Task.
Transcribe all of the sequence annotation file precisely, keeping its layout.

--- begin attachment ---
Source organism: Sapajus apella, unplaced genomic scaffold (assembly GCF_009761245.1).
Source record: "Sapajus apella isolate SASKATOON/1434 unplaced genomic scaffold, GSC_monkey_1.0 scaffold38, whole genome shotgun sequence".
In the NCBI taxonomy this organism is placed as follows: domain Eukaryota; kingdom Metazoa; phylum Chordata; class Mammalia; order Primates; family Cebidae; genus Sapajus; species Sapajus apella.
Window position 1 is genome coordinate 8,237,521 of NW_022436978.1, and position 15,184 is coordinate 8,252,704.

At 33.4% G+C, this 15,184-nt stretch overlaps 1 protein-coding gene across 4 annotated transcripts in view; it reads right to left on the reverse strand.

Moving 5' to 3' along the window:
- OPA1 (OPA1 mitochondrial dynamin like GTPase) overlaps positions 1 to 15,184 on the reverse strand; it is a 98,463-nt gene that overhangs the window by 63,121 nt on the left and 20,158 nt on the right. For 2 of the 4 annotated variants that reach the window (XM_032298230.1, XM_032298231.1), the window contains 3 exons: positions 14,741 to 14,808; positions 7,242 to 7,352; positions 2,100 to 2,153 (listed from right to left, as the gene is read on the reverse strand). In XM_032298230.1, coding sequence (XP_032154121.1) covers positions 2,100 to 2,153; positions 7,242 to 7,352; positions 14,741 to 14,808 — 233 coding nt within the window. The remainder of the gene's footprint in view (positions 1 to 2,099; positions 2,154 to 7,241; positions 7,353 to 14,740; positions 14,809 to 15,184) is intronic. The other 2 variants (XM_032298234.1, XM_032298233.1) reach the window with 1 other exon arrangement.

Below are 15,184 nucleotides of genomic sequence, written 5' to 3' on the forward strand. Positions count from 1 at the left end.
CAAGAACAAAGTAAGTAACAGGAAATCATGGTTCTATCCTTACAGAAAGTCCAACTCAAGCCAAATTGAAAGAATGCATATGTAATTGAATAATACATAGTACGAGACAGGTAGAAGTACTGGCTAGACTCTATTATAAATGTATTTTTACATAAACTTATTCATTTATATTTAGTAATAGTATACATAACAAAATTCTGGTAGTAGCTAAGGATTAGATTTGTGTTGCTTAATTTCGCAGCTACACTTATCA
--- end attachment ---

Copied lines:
Source organism: Sapajus apella, unplaced genomic scaffold (assembly GCF_009761245.1).
Source record: "Sapajus apella isolate SASKATOON/1434 unplaced genomic scaffold, GSC_monkey_1.0 scaffold38, whole genome shotgun sequence".
In the NCBI taxonomy this organism is placed as follows: domain Eukaryota; kingdom Metazoa; phylum Chordata; class Mammalia; order Primates; family Cebidae; genus Sapajus; species Sapajus apella.
Window position 1 is genome coordinate 8,237,521 of NW_022436978.1, and position 15,184 is coordinate 8,252,704.

At 33.4% G+C, this 15,184-nt stretch overlaps 1 protein-coding gene across 4 annotated transcripts in view; it reads right to left on the reverse strand.

Moving 5' to 3' along the window:
- OPA1 (OPA1 mitochondrial dynamin like GTPase) overlaps positions 1 to 15,184 on the reverse strand; it is a 98,463-nt gene that overhangs the window by 63,121 nt on the left and 20,158 nt on the right. For 2 of the 4 annotated variants that reach the window (XM_032298230.1, XM_032298231.1), the window contains 3 exons: positions 14,741 to 14,808; positions 7,242 to 7,352; positions 2,100 to 2,153 (listed from right to left, as the gene is read on the reverse strand). In XM_032298230.1, coding sequence (XP_032154121.1) covers positions 2,100 to 2,153; positions 7,242 to 7,352; positions 14,741 to 14,808 — 233 coding nt within the window. The remainder of the gene's footprint in view (positions 1 to 2,099; positions 2,154 to 7,241; positions 7,353 to 14,740; positions 14,809 to 15,184) is intronic. The other 2 variants (XM_032298234.1, XM_032298233.1) reach the window with 1 other exon arrangement.

Below are 15,184 nucleotides of genomic sequence, written 5' to 3' on the forward strand. Positions count from 1 at the left end.
CAAGAACAAAGTAAGTAACAGGAAATCATGGTTCTATCCTTACAGAAAGTCCAACTCAAGCCAAATTGAAAGAATGCATATGTAATTGAATAATACATAGTACGAGACAGGTAGAAGTACTGGCTAGACTCTATTATAAATGTATTTTTACATAAACTTATTCATTTATATTTAGTAATAGTATACATAACAAAATTCTGGTAGTAGCTAAGGATTAGATTTGTGTTGCTTAATTTCGCAGCTACACTTATCA